New historical material coupled with biographer Troy Bramston's meticulous research makes for a worthy re-appraisal of Robert Menzies, Australia's longest serving prime minister.
Journalist and former political advisor Troy Bramston’s new biography of Robert Menzies, Australia’s longest serving prime minister, aims to refocus the historical lens. Too often Menzies is written off as an antediluvian character, hopelessly devoted to Queen and Empire, while his ardent supporters keep him on an unrealistic pedestal. Using newly released material and a broad range of author interviews with friends, family and colleagues, a portrait emerges of a brilliant yet flawed man.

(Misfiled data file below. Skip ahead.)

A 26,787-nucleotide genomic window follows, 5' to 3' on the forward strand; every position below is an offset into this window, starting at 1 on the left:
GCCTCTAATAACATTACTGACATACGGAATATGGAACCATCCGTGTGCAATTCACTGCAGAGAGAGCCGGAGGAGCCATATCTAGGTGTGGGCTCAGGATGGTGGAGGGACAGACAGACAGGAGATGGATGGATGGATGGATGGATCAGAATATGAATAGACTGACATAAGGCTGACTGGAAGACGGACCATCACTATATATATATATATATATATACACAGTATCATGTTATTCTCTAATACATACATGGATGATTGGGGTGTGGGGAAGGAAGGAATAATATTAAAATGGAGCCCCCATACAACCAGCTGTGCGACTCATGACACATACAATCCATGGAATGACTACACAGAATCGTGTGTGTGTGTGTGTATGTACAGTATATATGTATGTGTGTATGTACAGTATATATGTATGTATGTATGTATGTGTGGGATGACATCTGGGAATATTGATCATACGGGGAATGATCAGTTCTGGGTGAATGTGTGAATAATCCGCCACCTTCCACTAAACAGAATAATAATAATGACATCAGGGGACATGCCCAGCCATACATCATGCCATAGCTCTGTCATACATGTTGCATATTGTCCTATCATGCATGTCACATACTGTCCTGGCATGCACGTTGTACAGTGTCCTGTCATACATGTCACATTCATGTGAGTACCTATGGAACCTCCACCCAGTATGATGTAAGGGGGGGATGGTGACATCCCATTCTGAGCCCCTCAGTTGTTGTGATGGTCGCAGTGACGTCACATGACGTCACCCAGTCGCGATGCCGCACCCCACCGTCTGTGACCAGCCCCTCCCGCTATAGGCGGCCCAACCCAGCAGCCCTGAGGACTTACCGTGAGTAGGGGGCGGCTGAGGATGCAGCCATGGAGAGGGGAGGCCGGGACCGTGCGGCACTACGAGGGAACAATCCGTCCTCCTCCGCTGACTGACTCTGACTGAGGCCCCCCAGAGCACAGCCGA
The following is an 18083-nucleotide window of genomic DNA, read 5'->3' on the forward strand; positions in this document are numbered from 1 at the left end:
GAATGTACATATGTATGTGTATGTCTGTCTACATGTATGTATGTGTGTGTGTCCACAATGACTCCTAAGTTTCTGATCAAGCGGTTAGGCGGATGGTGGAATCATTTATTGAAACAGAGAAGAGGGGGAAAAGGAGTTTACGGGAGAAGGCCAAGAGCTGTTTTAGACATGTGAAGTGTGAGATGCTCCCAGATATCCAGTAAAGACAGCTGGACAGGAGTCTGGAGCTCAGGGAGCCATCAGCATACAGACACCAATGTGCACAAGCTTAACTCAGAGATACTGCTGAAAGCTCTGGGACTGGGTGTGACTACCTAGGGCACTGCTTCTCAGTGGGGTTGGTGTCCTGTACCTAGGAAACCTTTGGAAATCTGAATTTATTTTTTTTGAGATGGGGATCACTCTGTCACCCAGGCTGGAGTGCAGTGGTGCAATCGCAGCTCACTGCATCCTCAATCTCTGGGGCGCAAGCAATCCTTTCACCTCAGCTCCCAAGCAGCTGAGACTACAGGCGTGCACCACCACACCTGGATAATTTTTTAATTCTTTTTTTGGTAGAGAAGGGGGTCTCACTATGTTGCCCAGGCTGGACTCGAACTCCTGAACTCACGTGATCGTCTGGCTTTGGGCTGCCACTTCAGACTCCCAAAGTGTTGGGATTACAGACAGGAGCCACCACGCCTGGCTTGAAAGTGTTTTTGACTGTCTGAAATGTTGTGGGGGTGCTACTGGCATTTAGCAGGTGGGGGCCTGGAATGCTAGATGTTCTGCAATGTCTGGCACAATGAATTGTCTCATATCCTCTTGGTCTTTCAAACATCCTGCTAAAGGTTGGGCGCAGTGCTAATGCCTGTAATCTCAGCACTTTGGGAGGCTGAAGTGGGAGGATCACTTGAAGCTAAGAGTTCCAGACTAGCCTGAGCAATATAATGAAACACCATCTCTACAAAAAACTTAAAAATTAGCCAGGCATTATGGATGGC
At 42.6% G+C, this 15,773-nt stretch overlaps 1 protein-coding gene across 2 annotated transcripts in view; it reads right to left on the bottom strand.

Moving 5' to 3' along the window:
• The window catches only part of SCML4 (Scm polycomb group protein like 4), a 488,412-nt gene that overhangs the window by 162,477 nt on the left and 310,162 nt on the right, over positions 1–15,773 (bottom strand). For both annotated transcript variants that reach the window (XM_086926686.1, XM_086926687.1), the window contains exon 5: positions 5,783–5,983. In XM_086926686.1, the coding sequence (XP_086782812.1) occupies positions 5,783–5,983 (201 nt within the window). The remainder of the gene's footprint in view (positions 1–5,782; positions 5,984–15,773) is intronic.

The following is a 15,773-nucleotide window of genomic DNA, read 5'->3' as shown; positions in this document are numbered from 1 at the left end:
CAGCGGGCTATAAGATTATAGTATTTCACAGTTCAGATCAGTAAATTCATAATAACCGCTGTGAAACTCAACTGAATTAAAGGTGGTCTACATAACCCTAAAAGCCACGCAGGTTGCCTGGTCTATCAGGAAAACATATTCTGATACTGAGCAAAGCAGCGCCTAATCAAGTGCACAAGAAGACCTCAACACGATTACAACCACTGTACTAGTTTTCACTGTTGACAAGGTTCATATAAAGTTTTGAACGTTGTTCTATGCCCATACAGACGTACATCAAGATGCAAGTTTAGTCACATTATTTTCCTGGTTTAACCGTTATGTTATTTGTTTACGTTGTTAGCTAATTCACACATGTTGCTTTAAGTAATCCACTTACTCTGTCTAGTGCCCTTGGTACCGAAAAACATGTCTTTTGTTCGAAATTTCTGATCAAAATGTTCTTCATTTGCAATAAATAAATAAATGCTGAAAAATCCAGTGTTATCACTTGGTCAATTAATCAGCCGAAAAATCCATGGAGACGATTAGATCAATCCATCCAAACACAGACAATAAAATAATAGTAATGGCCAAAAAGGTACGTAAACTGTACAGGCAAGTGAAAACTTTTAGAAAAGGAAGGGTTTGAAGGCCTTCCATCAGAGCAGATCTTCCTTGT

Menzies’ best qualities were his ability for personal reflection and change. After the crushing failure of his first prime ministership (1939-1941) he managed to re-invent himself and create a new political force, the Australian Liberal Party. Philosophically gifted, he fashioned an appealing narrative of progressive values based on the rights of the individual. There were also serious missteps: his support, in 1938, for Hitler’s Germany; his attitudes towards race; the testing of nuclear bombs on Australian soil; a lax attitude towards apartheid; volunteering our troops for the Vietnam war.
Robert Menzies: The Art of Politics is always judicious and balanced, providing a multifaceted portrait of a key figure of Australian history. Essential reading for students of politics and history, or anyone interested in the Liberal Party and its deep national influence.
Robert Menzies: The Art of Politics, by Troy Bramston. Published by Scribe. RRP: $49.99
Review by Chris Saliba
This review was first published at Books + Publishing. The original article can be seen here.
North Melbourne Books